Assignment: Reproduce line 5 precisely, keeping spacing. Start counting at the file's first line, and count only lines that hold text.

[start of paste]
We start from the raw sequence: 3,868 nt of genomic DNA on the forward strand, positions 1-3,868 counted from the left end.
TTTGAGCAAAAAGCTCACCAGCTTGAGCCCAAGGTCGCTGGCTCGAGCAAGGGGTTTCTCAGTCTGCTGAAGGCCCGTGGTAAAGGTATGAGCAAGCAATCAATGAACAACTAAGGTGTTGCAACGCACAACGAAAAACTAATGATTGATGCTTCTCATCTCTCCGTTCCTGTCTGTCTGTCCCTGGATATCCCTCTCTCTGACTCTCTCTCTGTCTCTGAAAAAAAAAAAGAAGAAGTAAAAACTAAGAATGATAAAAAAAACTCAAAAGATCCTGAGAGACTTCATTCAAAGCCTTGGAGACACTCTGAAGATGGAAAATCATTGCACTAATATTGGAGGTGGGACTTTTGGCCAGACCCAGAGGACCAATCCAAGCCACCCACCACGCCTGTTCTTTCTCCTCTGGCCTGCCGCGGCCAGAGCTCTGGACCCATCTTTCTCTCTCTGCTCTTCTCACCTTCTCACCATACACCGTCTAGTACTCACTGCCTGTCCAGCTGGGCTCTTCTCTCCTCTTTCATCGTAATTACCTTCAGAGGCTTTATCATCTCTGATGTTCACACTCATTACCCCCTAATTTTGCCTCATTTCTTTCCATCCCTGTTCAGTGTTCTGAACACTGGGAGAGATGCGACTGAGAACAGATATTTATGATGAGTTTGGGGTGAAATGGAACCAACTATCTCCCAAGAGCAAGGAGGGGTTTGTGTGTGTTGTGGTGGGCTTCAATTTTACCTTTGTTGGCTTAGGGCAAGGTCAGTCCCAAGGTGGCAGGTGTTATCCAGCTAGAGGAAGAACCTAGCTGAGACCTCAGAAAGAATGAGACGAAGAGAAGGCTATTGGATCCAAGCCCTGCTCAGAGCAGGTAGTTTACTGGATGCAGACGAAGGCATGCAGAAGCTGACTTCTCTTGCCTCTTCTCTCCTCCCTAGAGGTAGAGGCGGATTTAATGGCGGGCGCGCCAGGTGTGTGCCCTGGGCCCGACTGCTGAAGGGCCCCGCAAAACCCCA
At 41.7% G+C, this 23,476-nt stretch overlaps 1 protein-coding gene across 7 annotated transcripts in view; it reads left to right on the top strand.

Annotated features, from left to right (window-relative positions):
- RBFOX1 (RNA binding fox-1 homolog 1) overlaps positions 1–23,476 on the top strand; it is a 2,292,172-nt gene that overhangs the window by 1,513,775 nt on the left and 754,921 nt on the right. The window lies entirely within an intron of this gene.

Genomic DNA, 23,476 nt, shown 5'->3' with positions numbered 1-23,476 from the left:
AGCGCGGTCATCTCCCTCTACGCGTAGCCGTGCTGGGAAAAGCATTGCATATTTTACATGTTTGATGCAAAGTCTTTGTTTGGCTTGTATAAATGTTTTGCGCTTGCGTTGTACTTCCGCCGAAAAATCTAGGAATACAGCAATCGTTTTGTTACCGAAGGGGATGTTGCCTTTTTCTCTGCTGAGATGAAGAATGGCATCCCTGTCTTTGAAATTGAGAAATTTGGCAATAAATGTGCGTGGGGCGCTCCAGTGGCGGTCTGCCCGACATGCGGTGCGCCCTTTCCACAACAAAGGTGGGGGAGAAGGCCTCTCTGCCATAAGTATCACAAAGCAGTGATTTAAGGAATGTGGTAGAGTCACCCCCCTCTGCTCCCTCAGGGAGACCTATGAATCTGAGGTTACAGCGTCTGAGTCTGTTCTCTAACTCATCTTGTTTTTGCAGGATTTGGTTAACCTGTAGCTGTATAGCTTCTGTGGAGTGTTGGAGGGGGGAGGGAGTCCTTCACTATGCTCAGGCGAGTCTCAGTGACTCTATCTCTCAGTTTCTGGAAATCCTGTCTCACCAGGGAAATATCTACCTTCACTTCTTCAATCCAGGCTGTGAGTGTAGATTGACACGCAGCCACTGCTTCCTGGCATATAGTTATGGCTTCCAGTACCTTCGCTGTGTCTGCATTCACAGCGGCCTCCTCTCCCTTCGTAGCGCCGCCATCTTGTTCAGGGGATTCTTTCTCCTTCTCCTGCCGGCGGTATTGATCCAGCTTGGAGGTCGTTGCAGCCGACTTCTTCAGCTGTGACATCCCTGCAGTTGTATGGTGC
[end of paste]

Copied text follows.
- RBFOX1 (RNA binding fox-1 homolog 1) overlaps positions 1–23,476 on the top strand; it is a 2,292,172-nt gene that overhangs the window by 1,513,775 nt on the left and 754,921 nt on the right. The window lies entirely within an intron of this gene.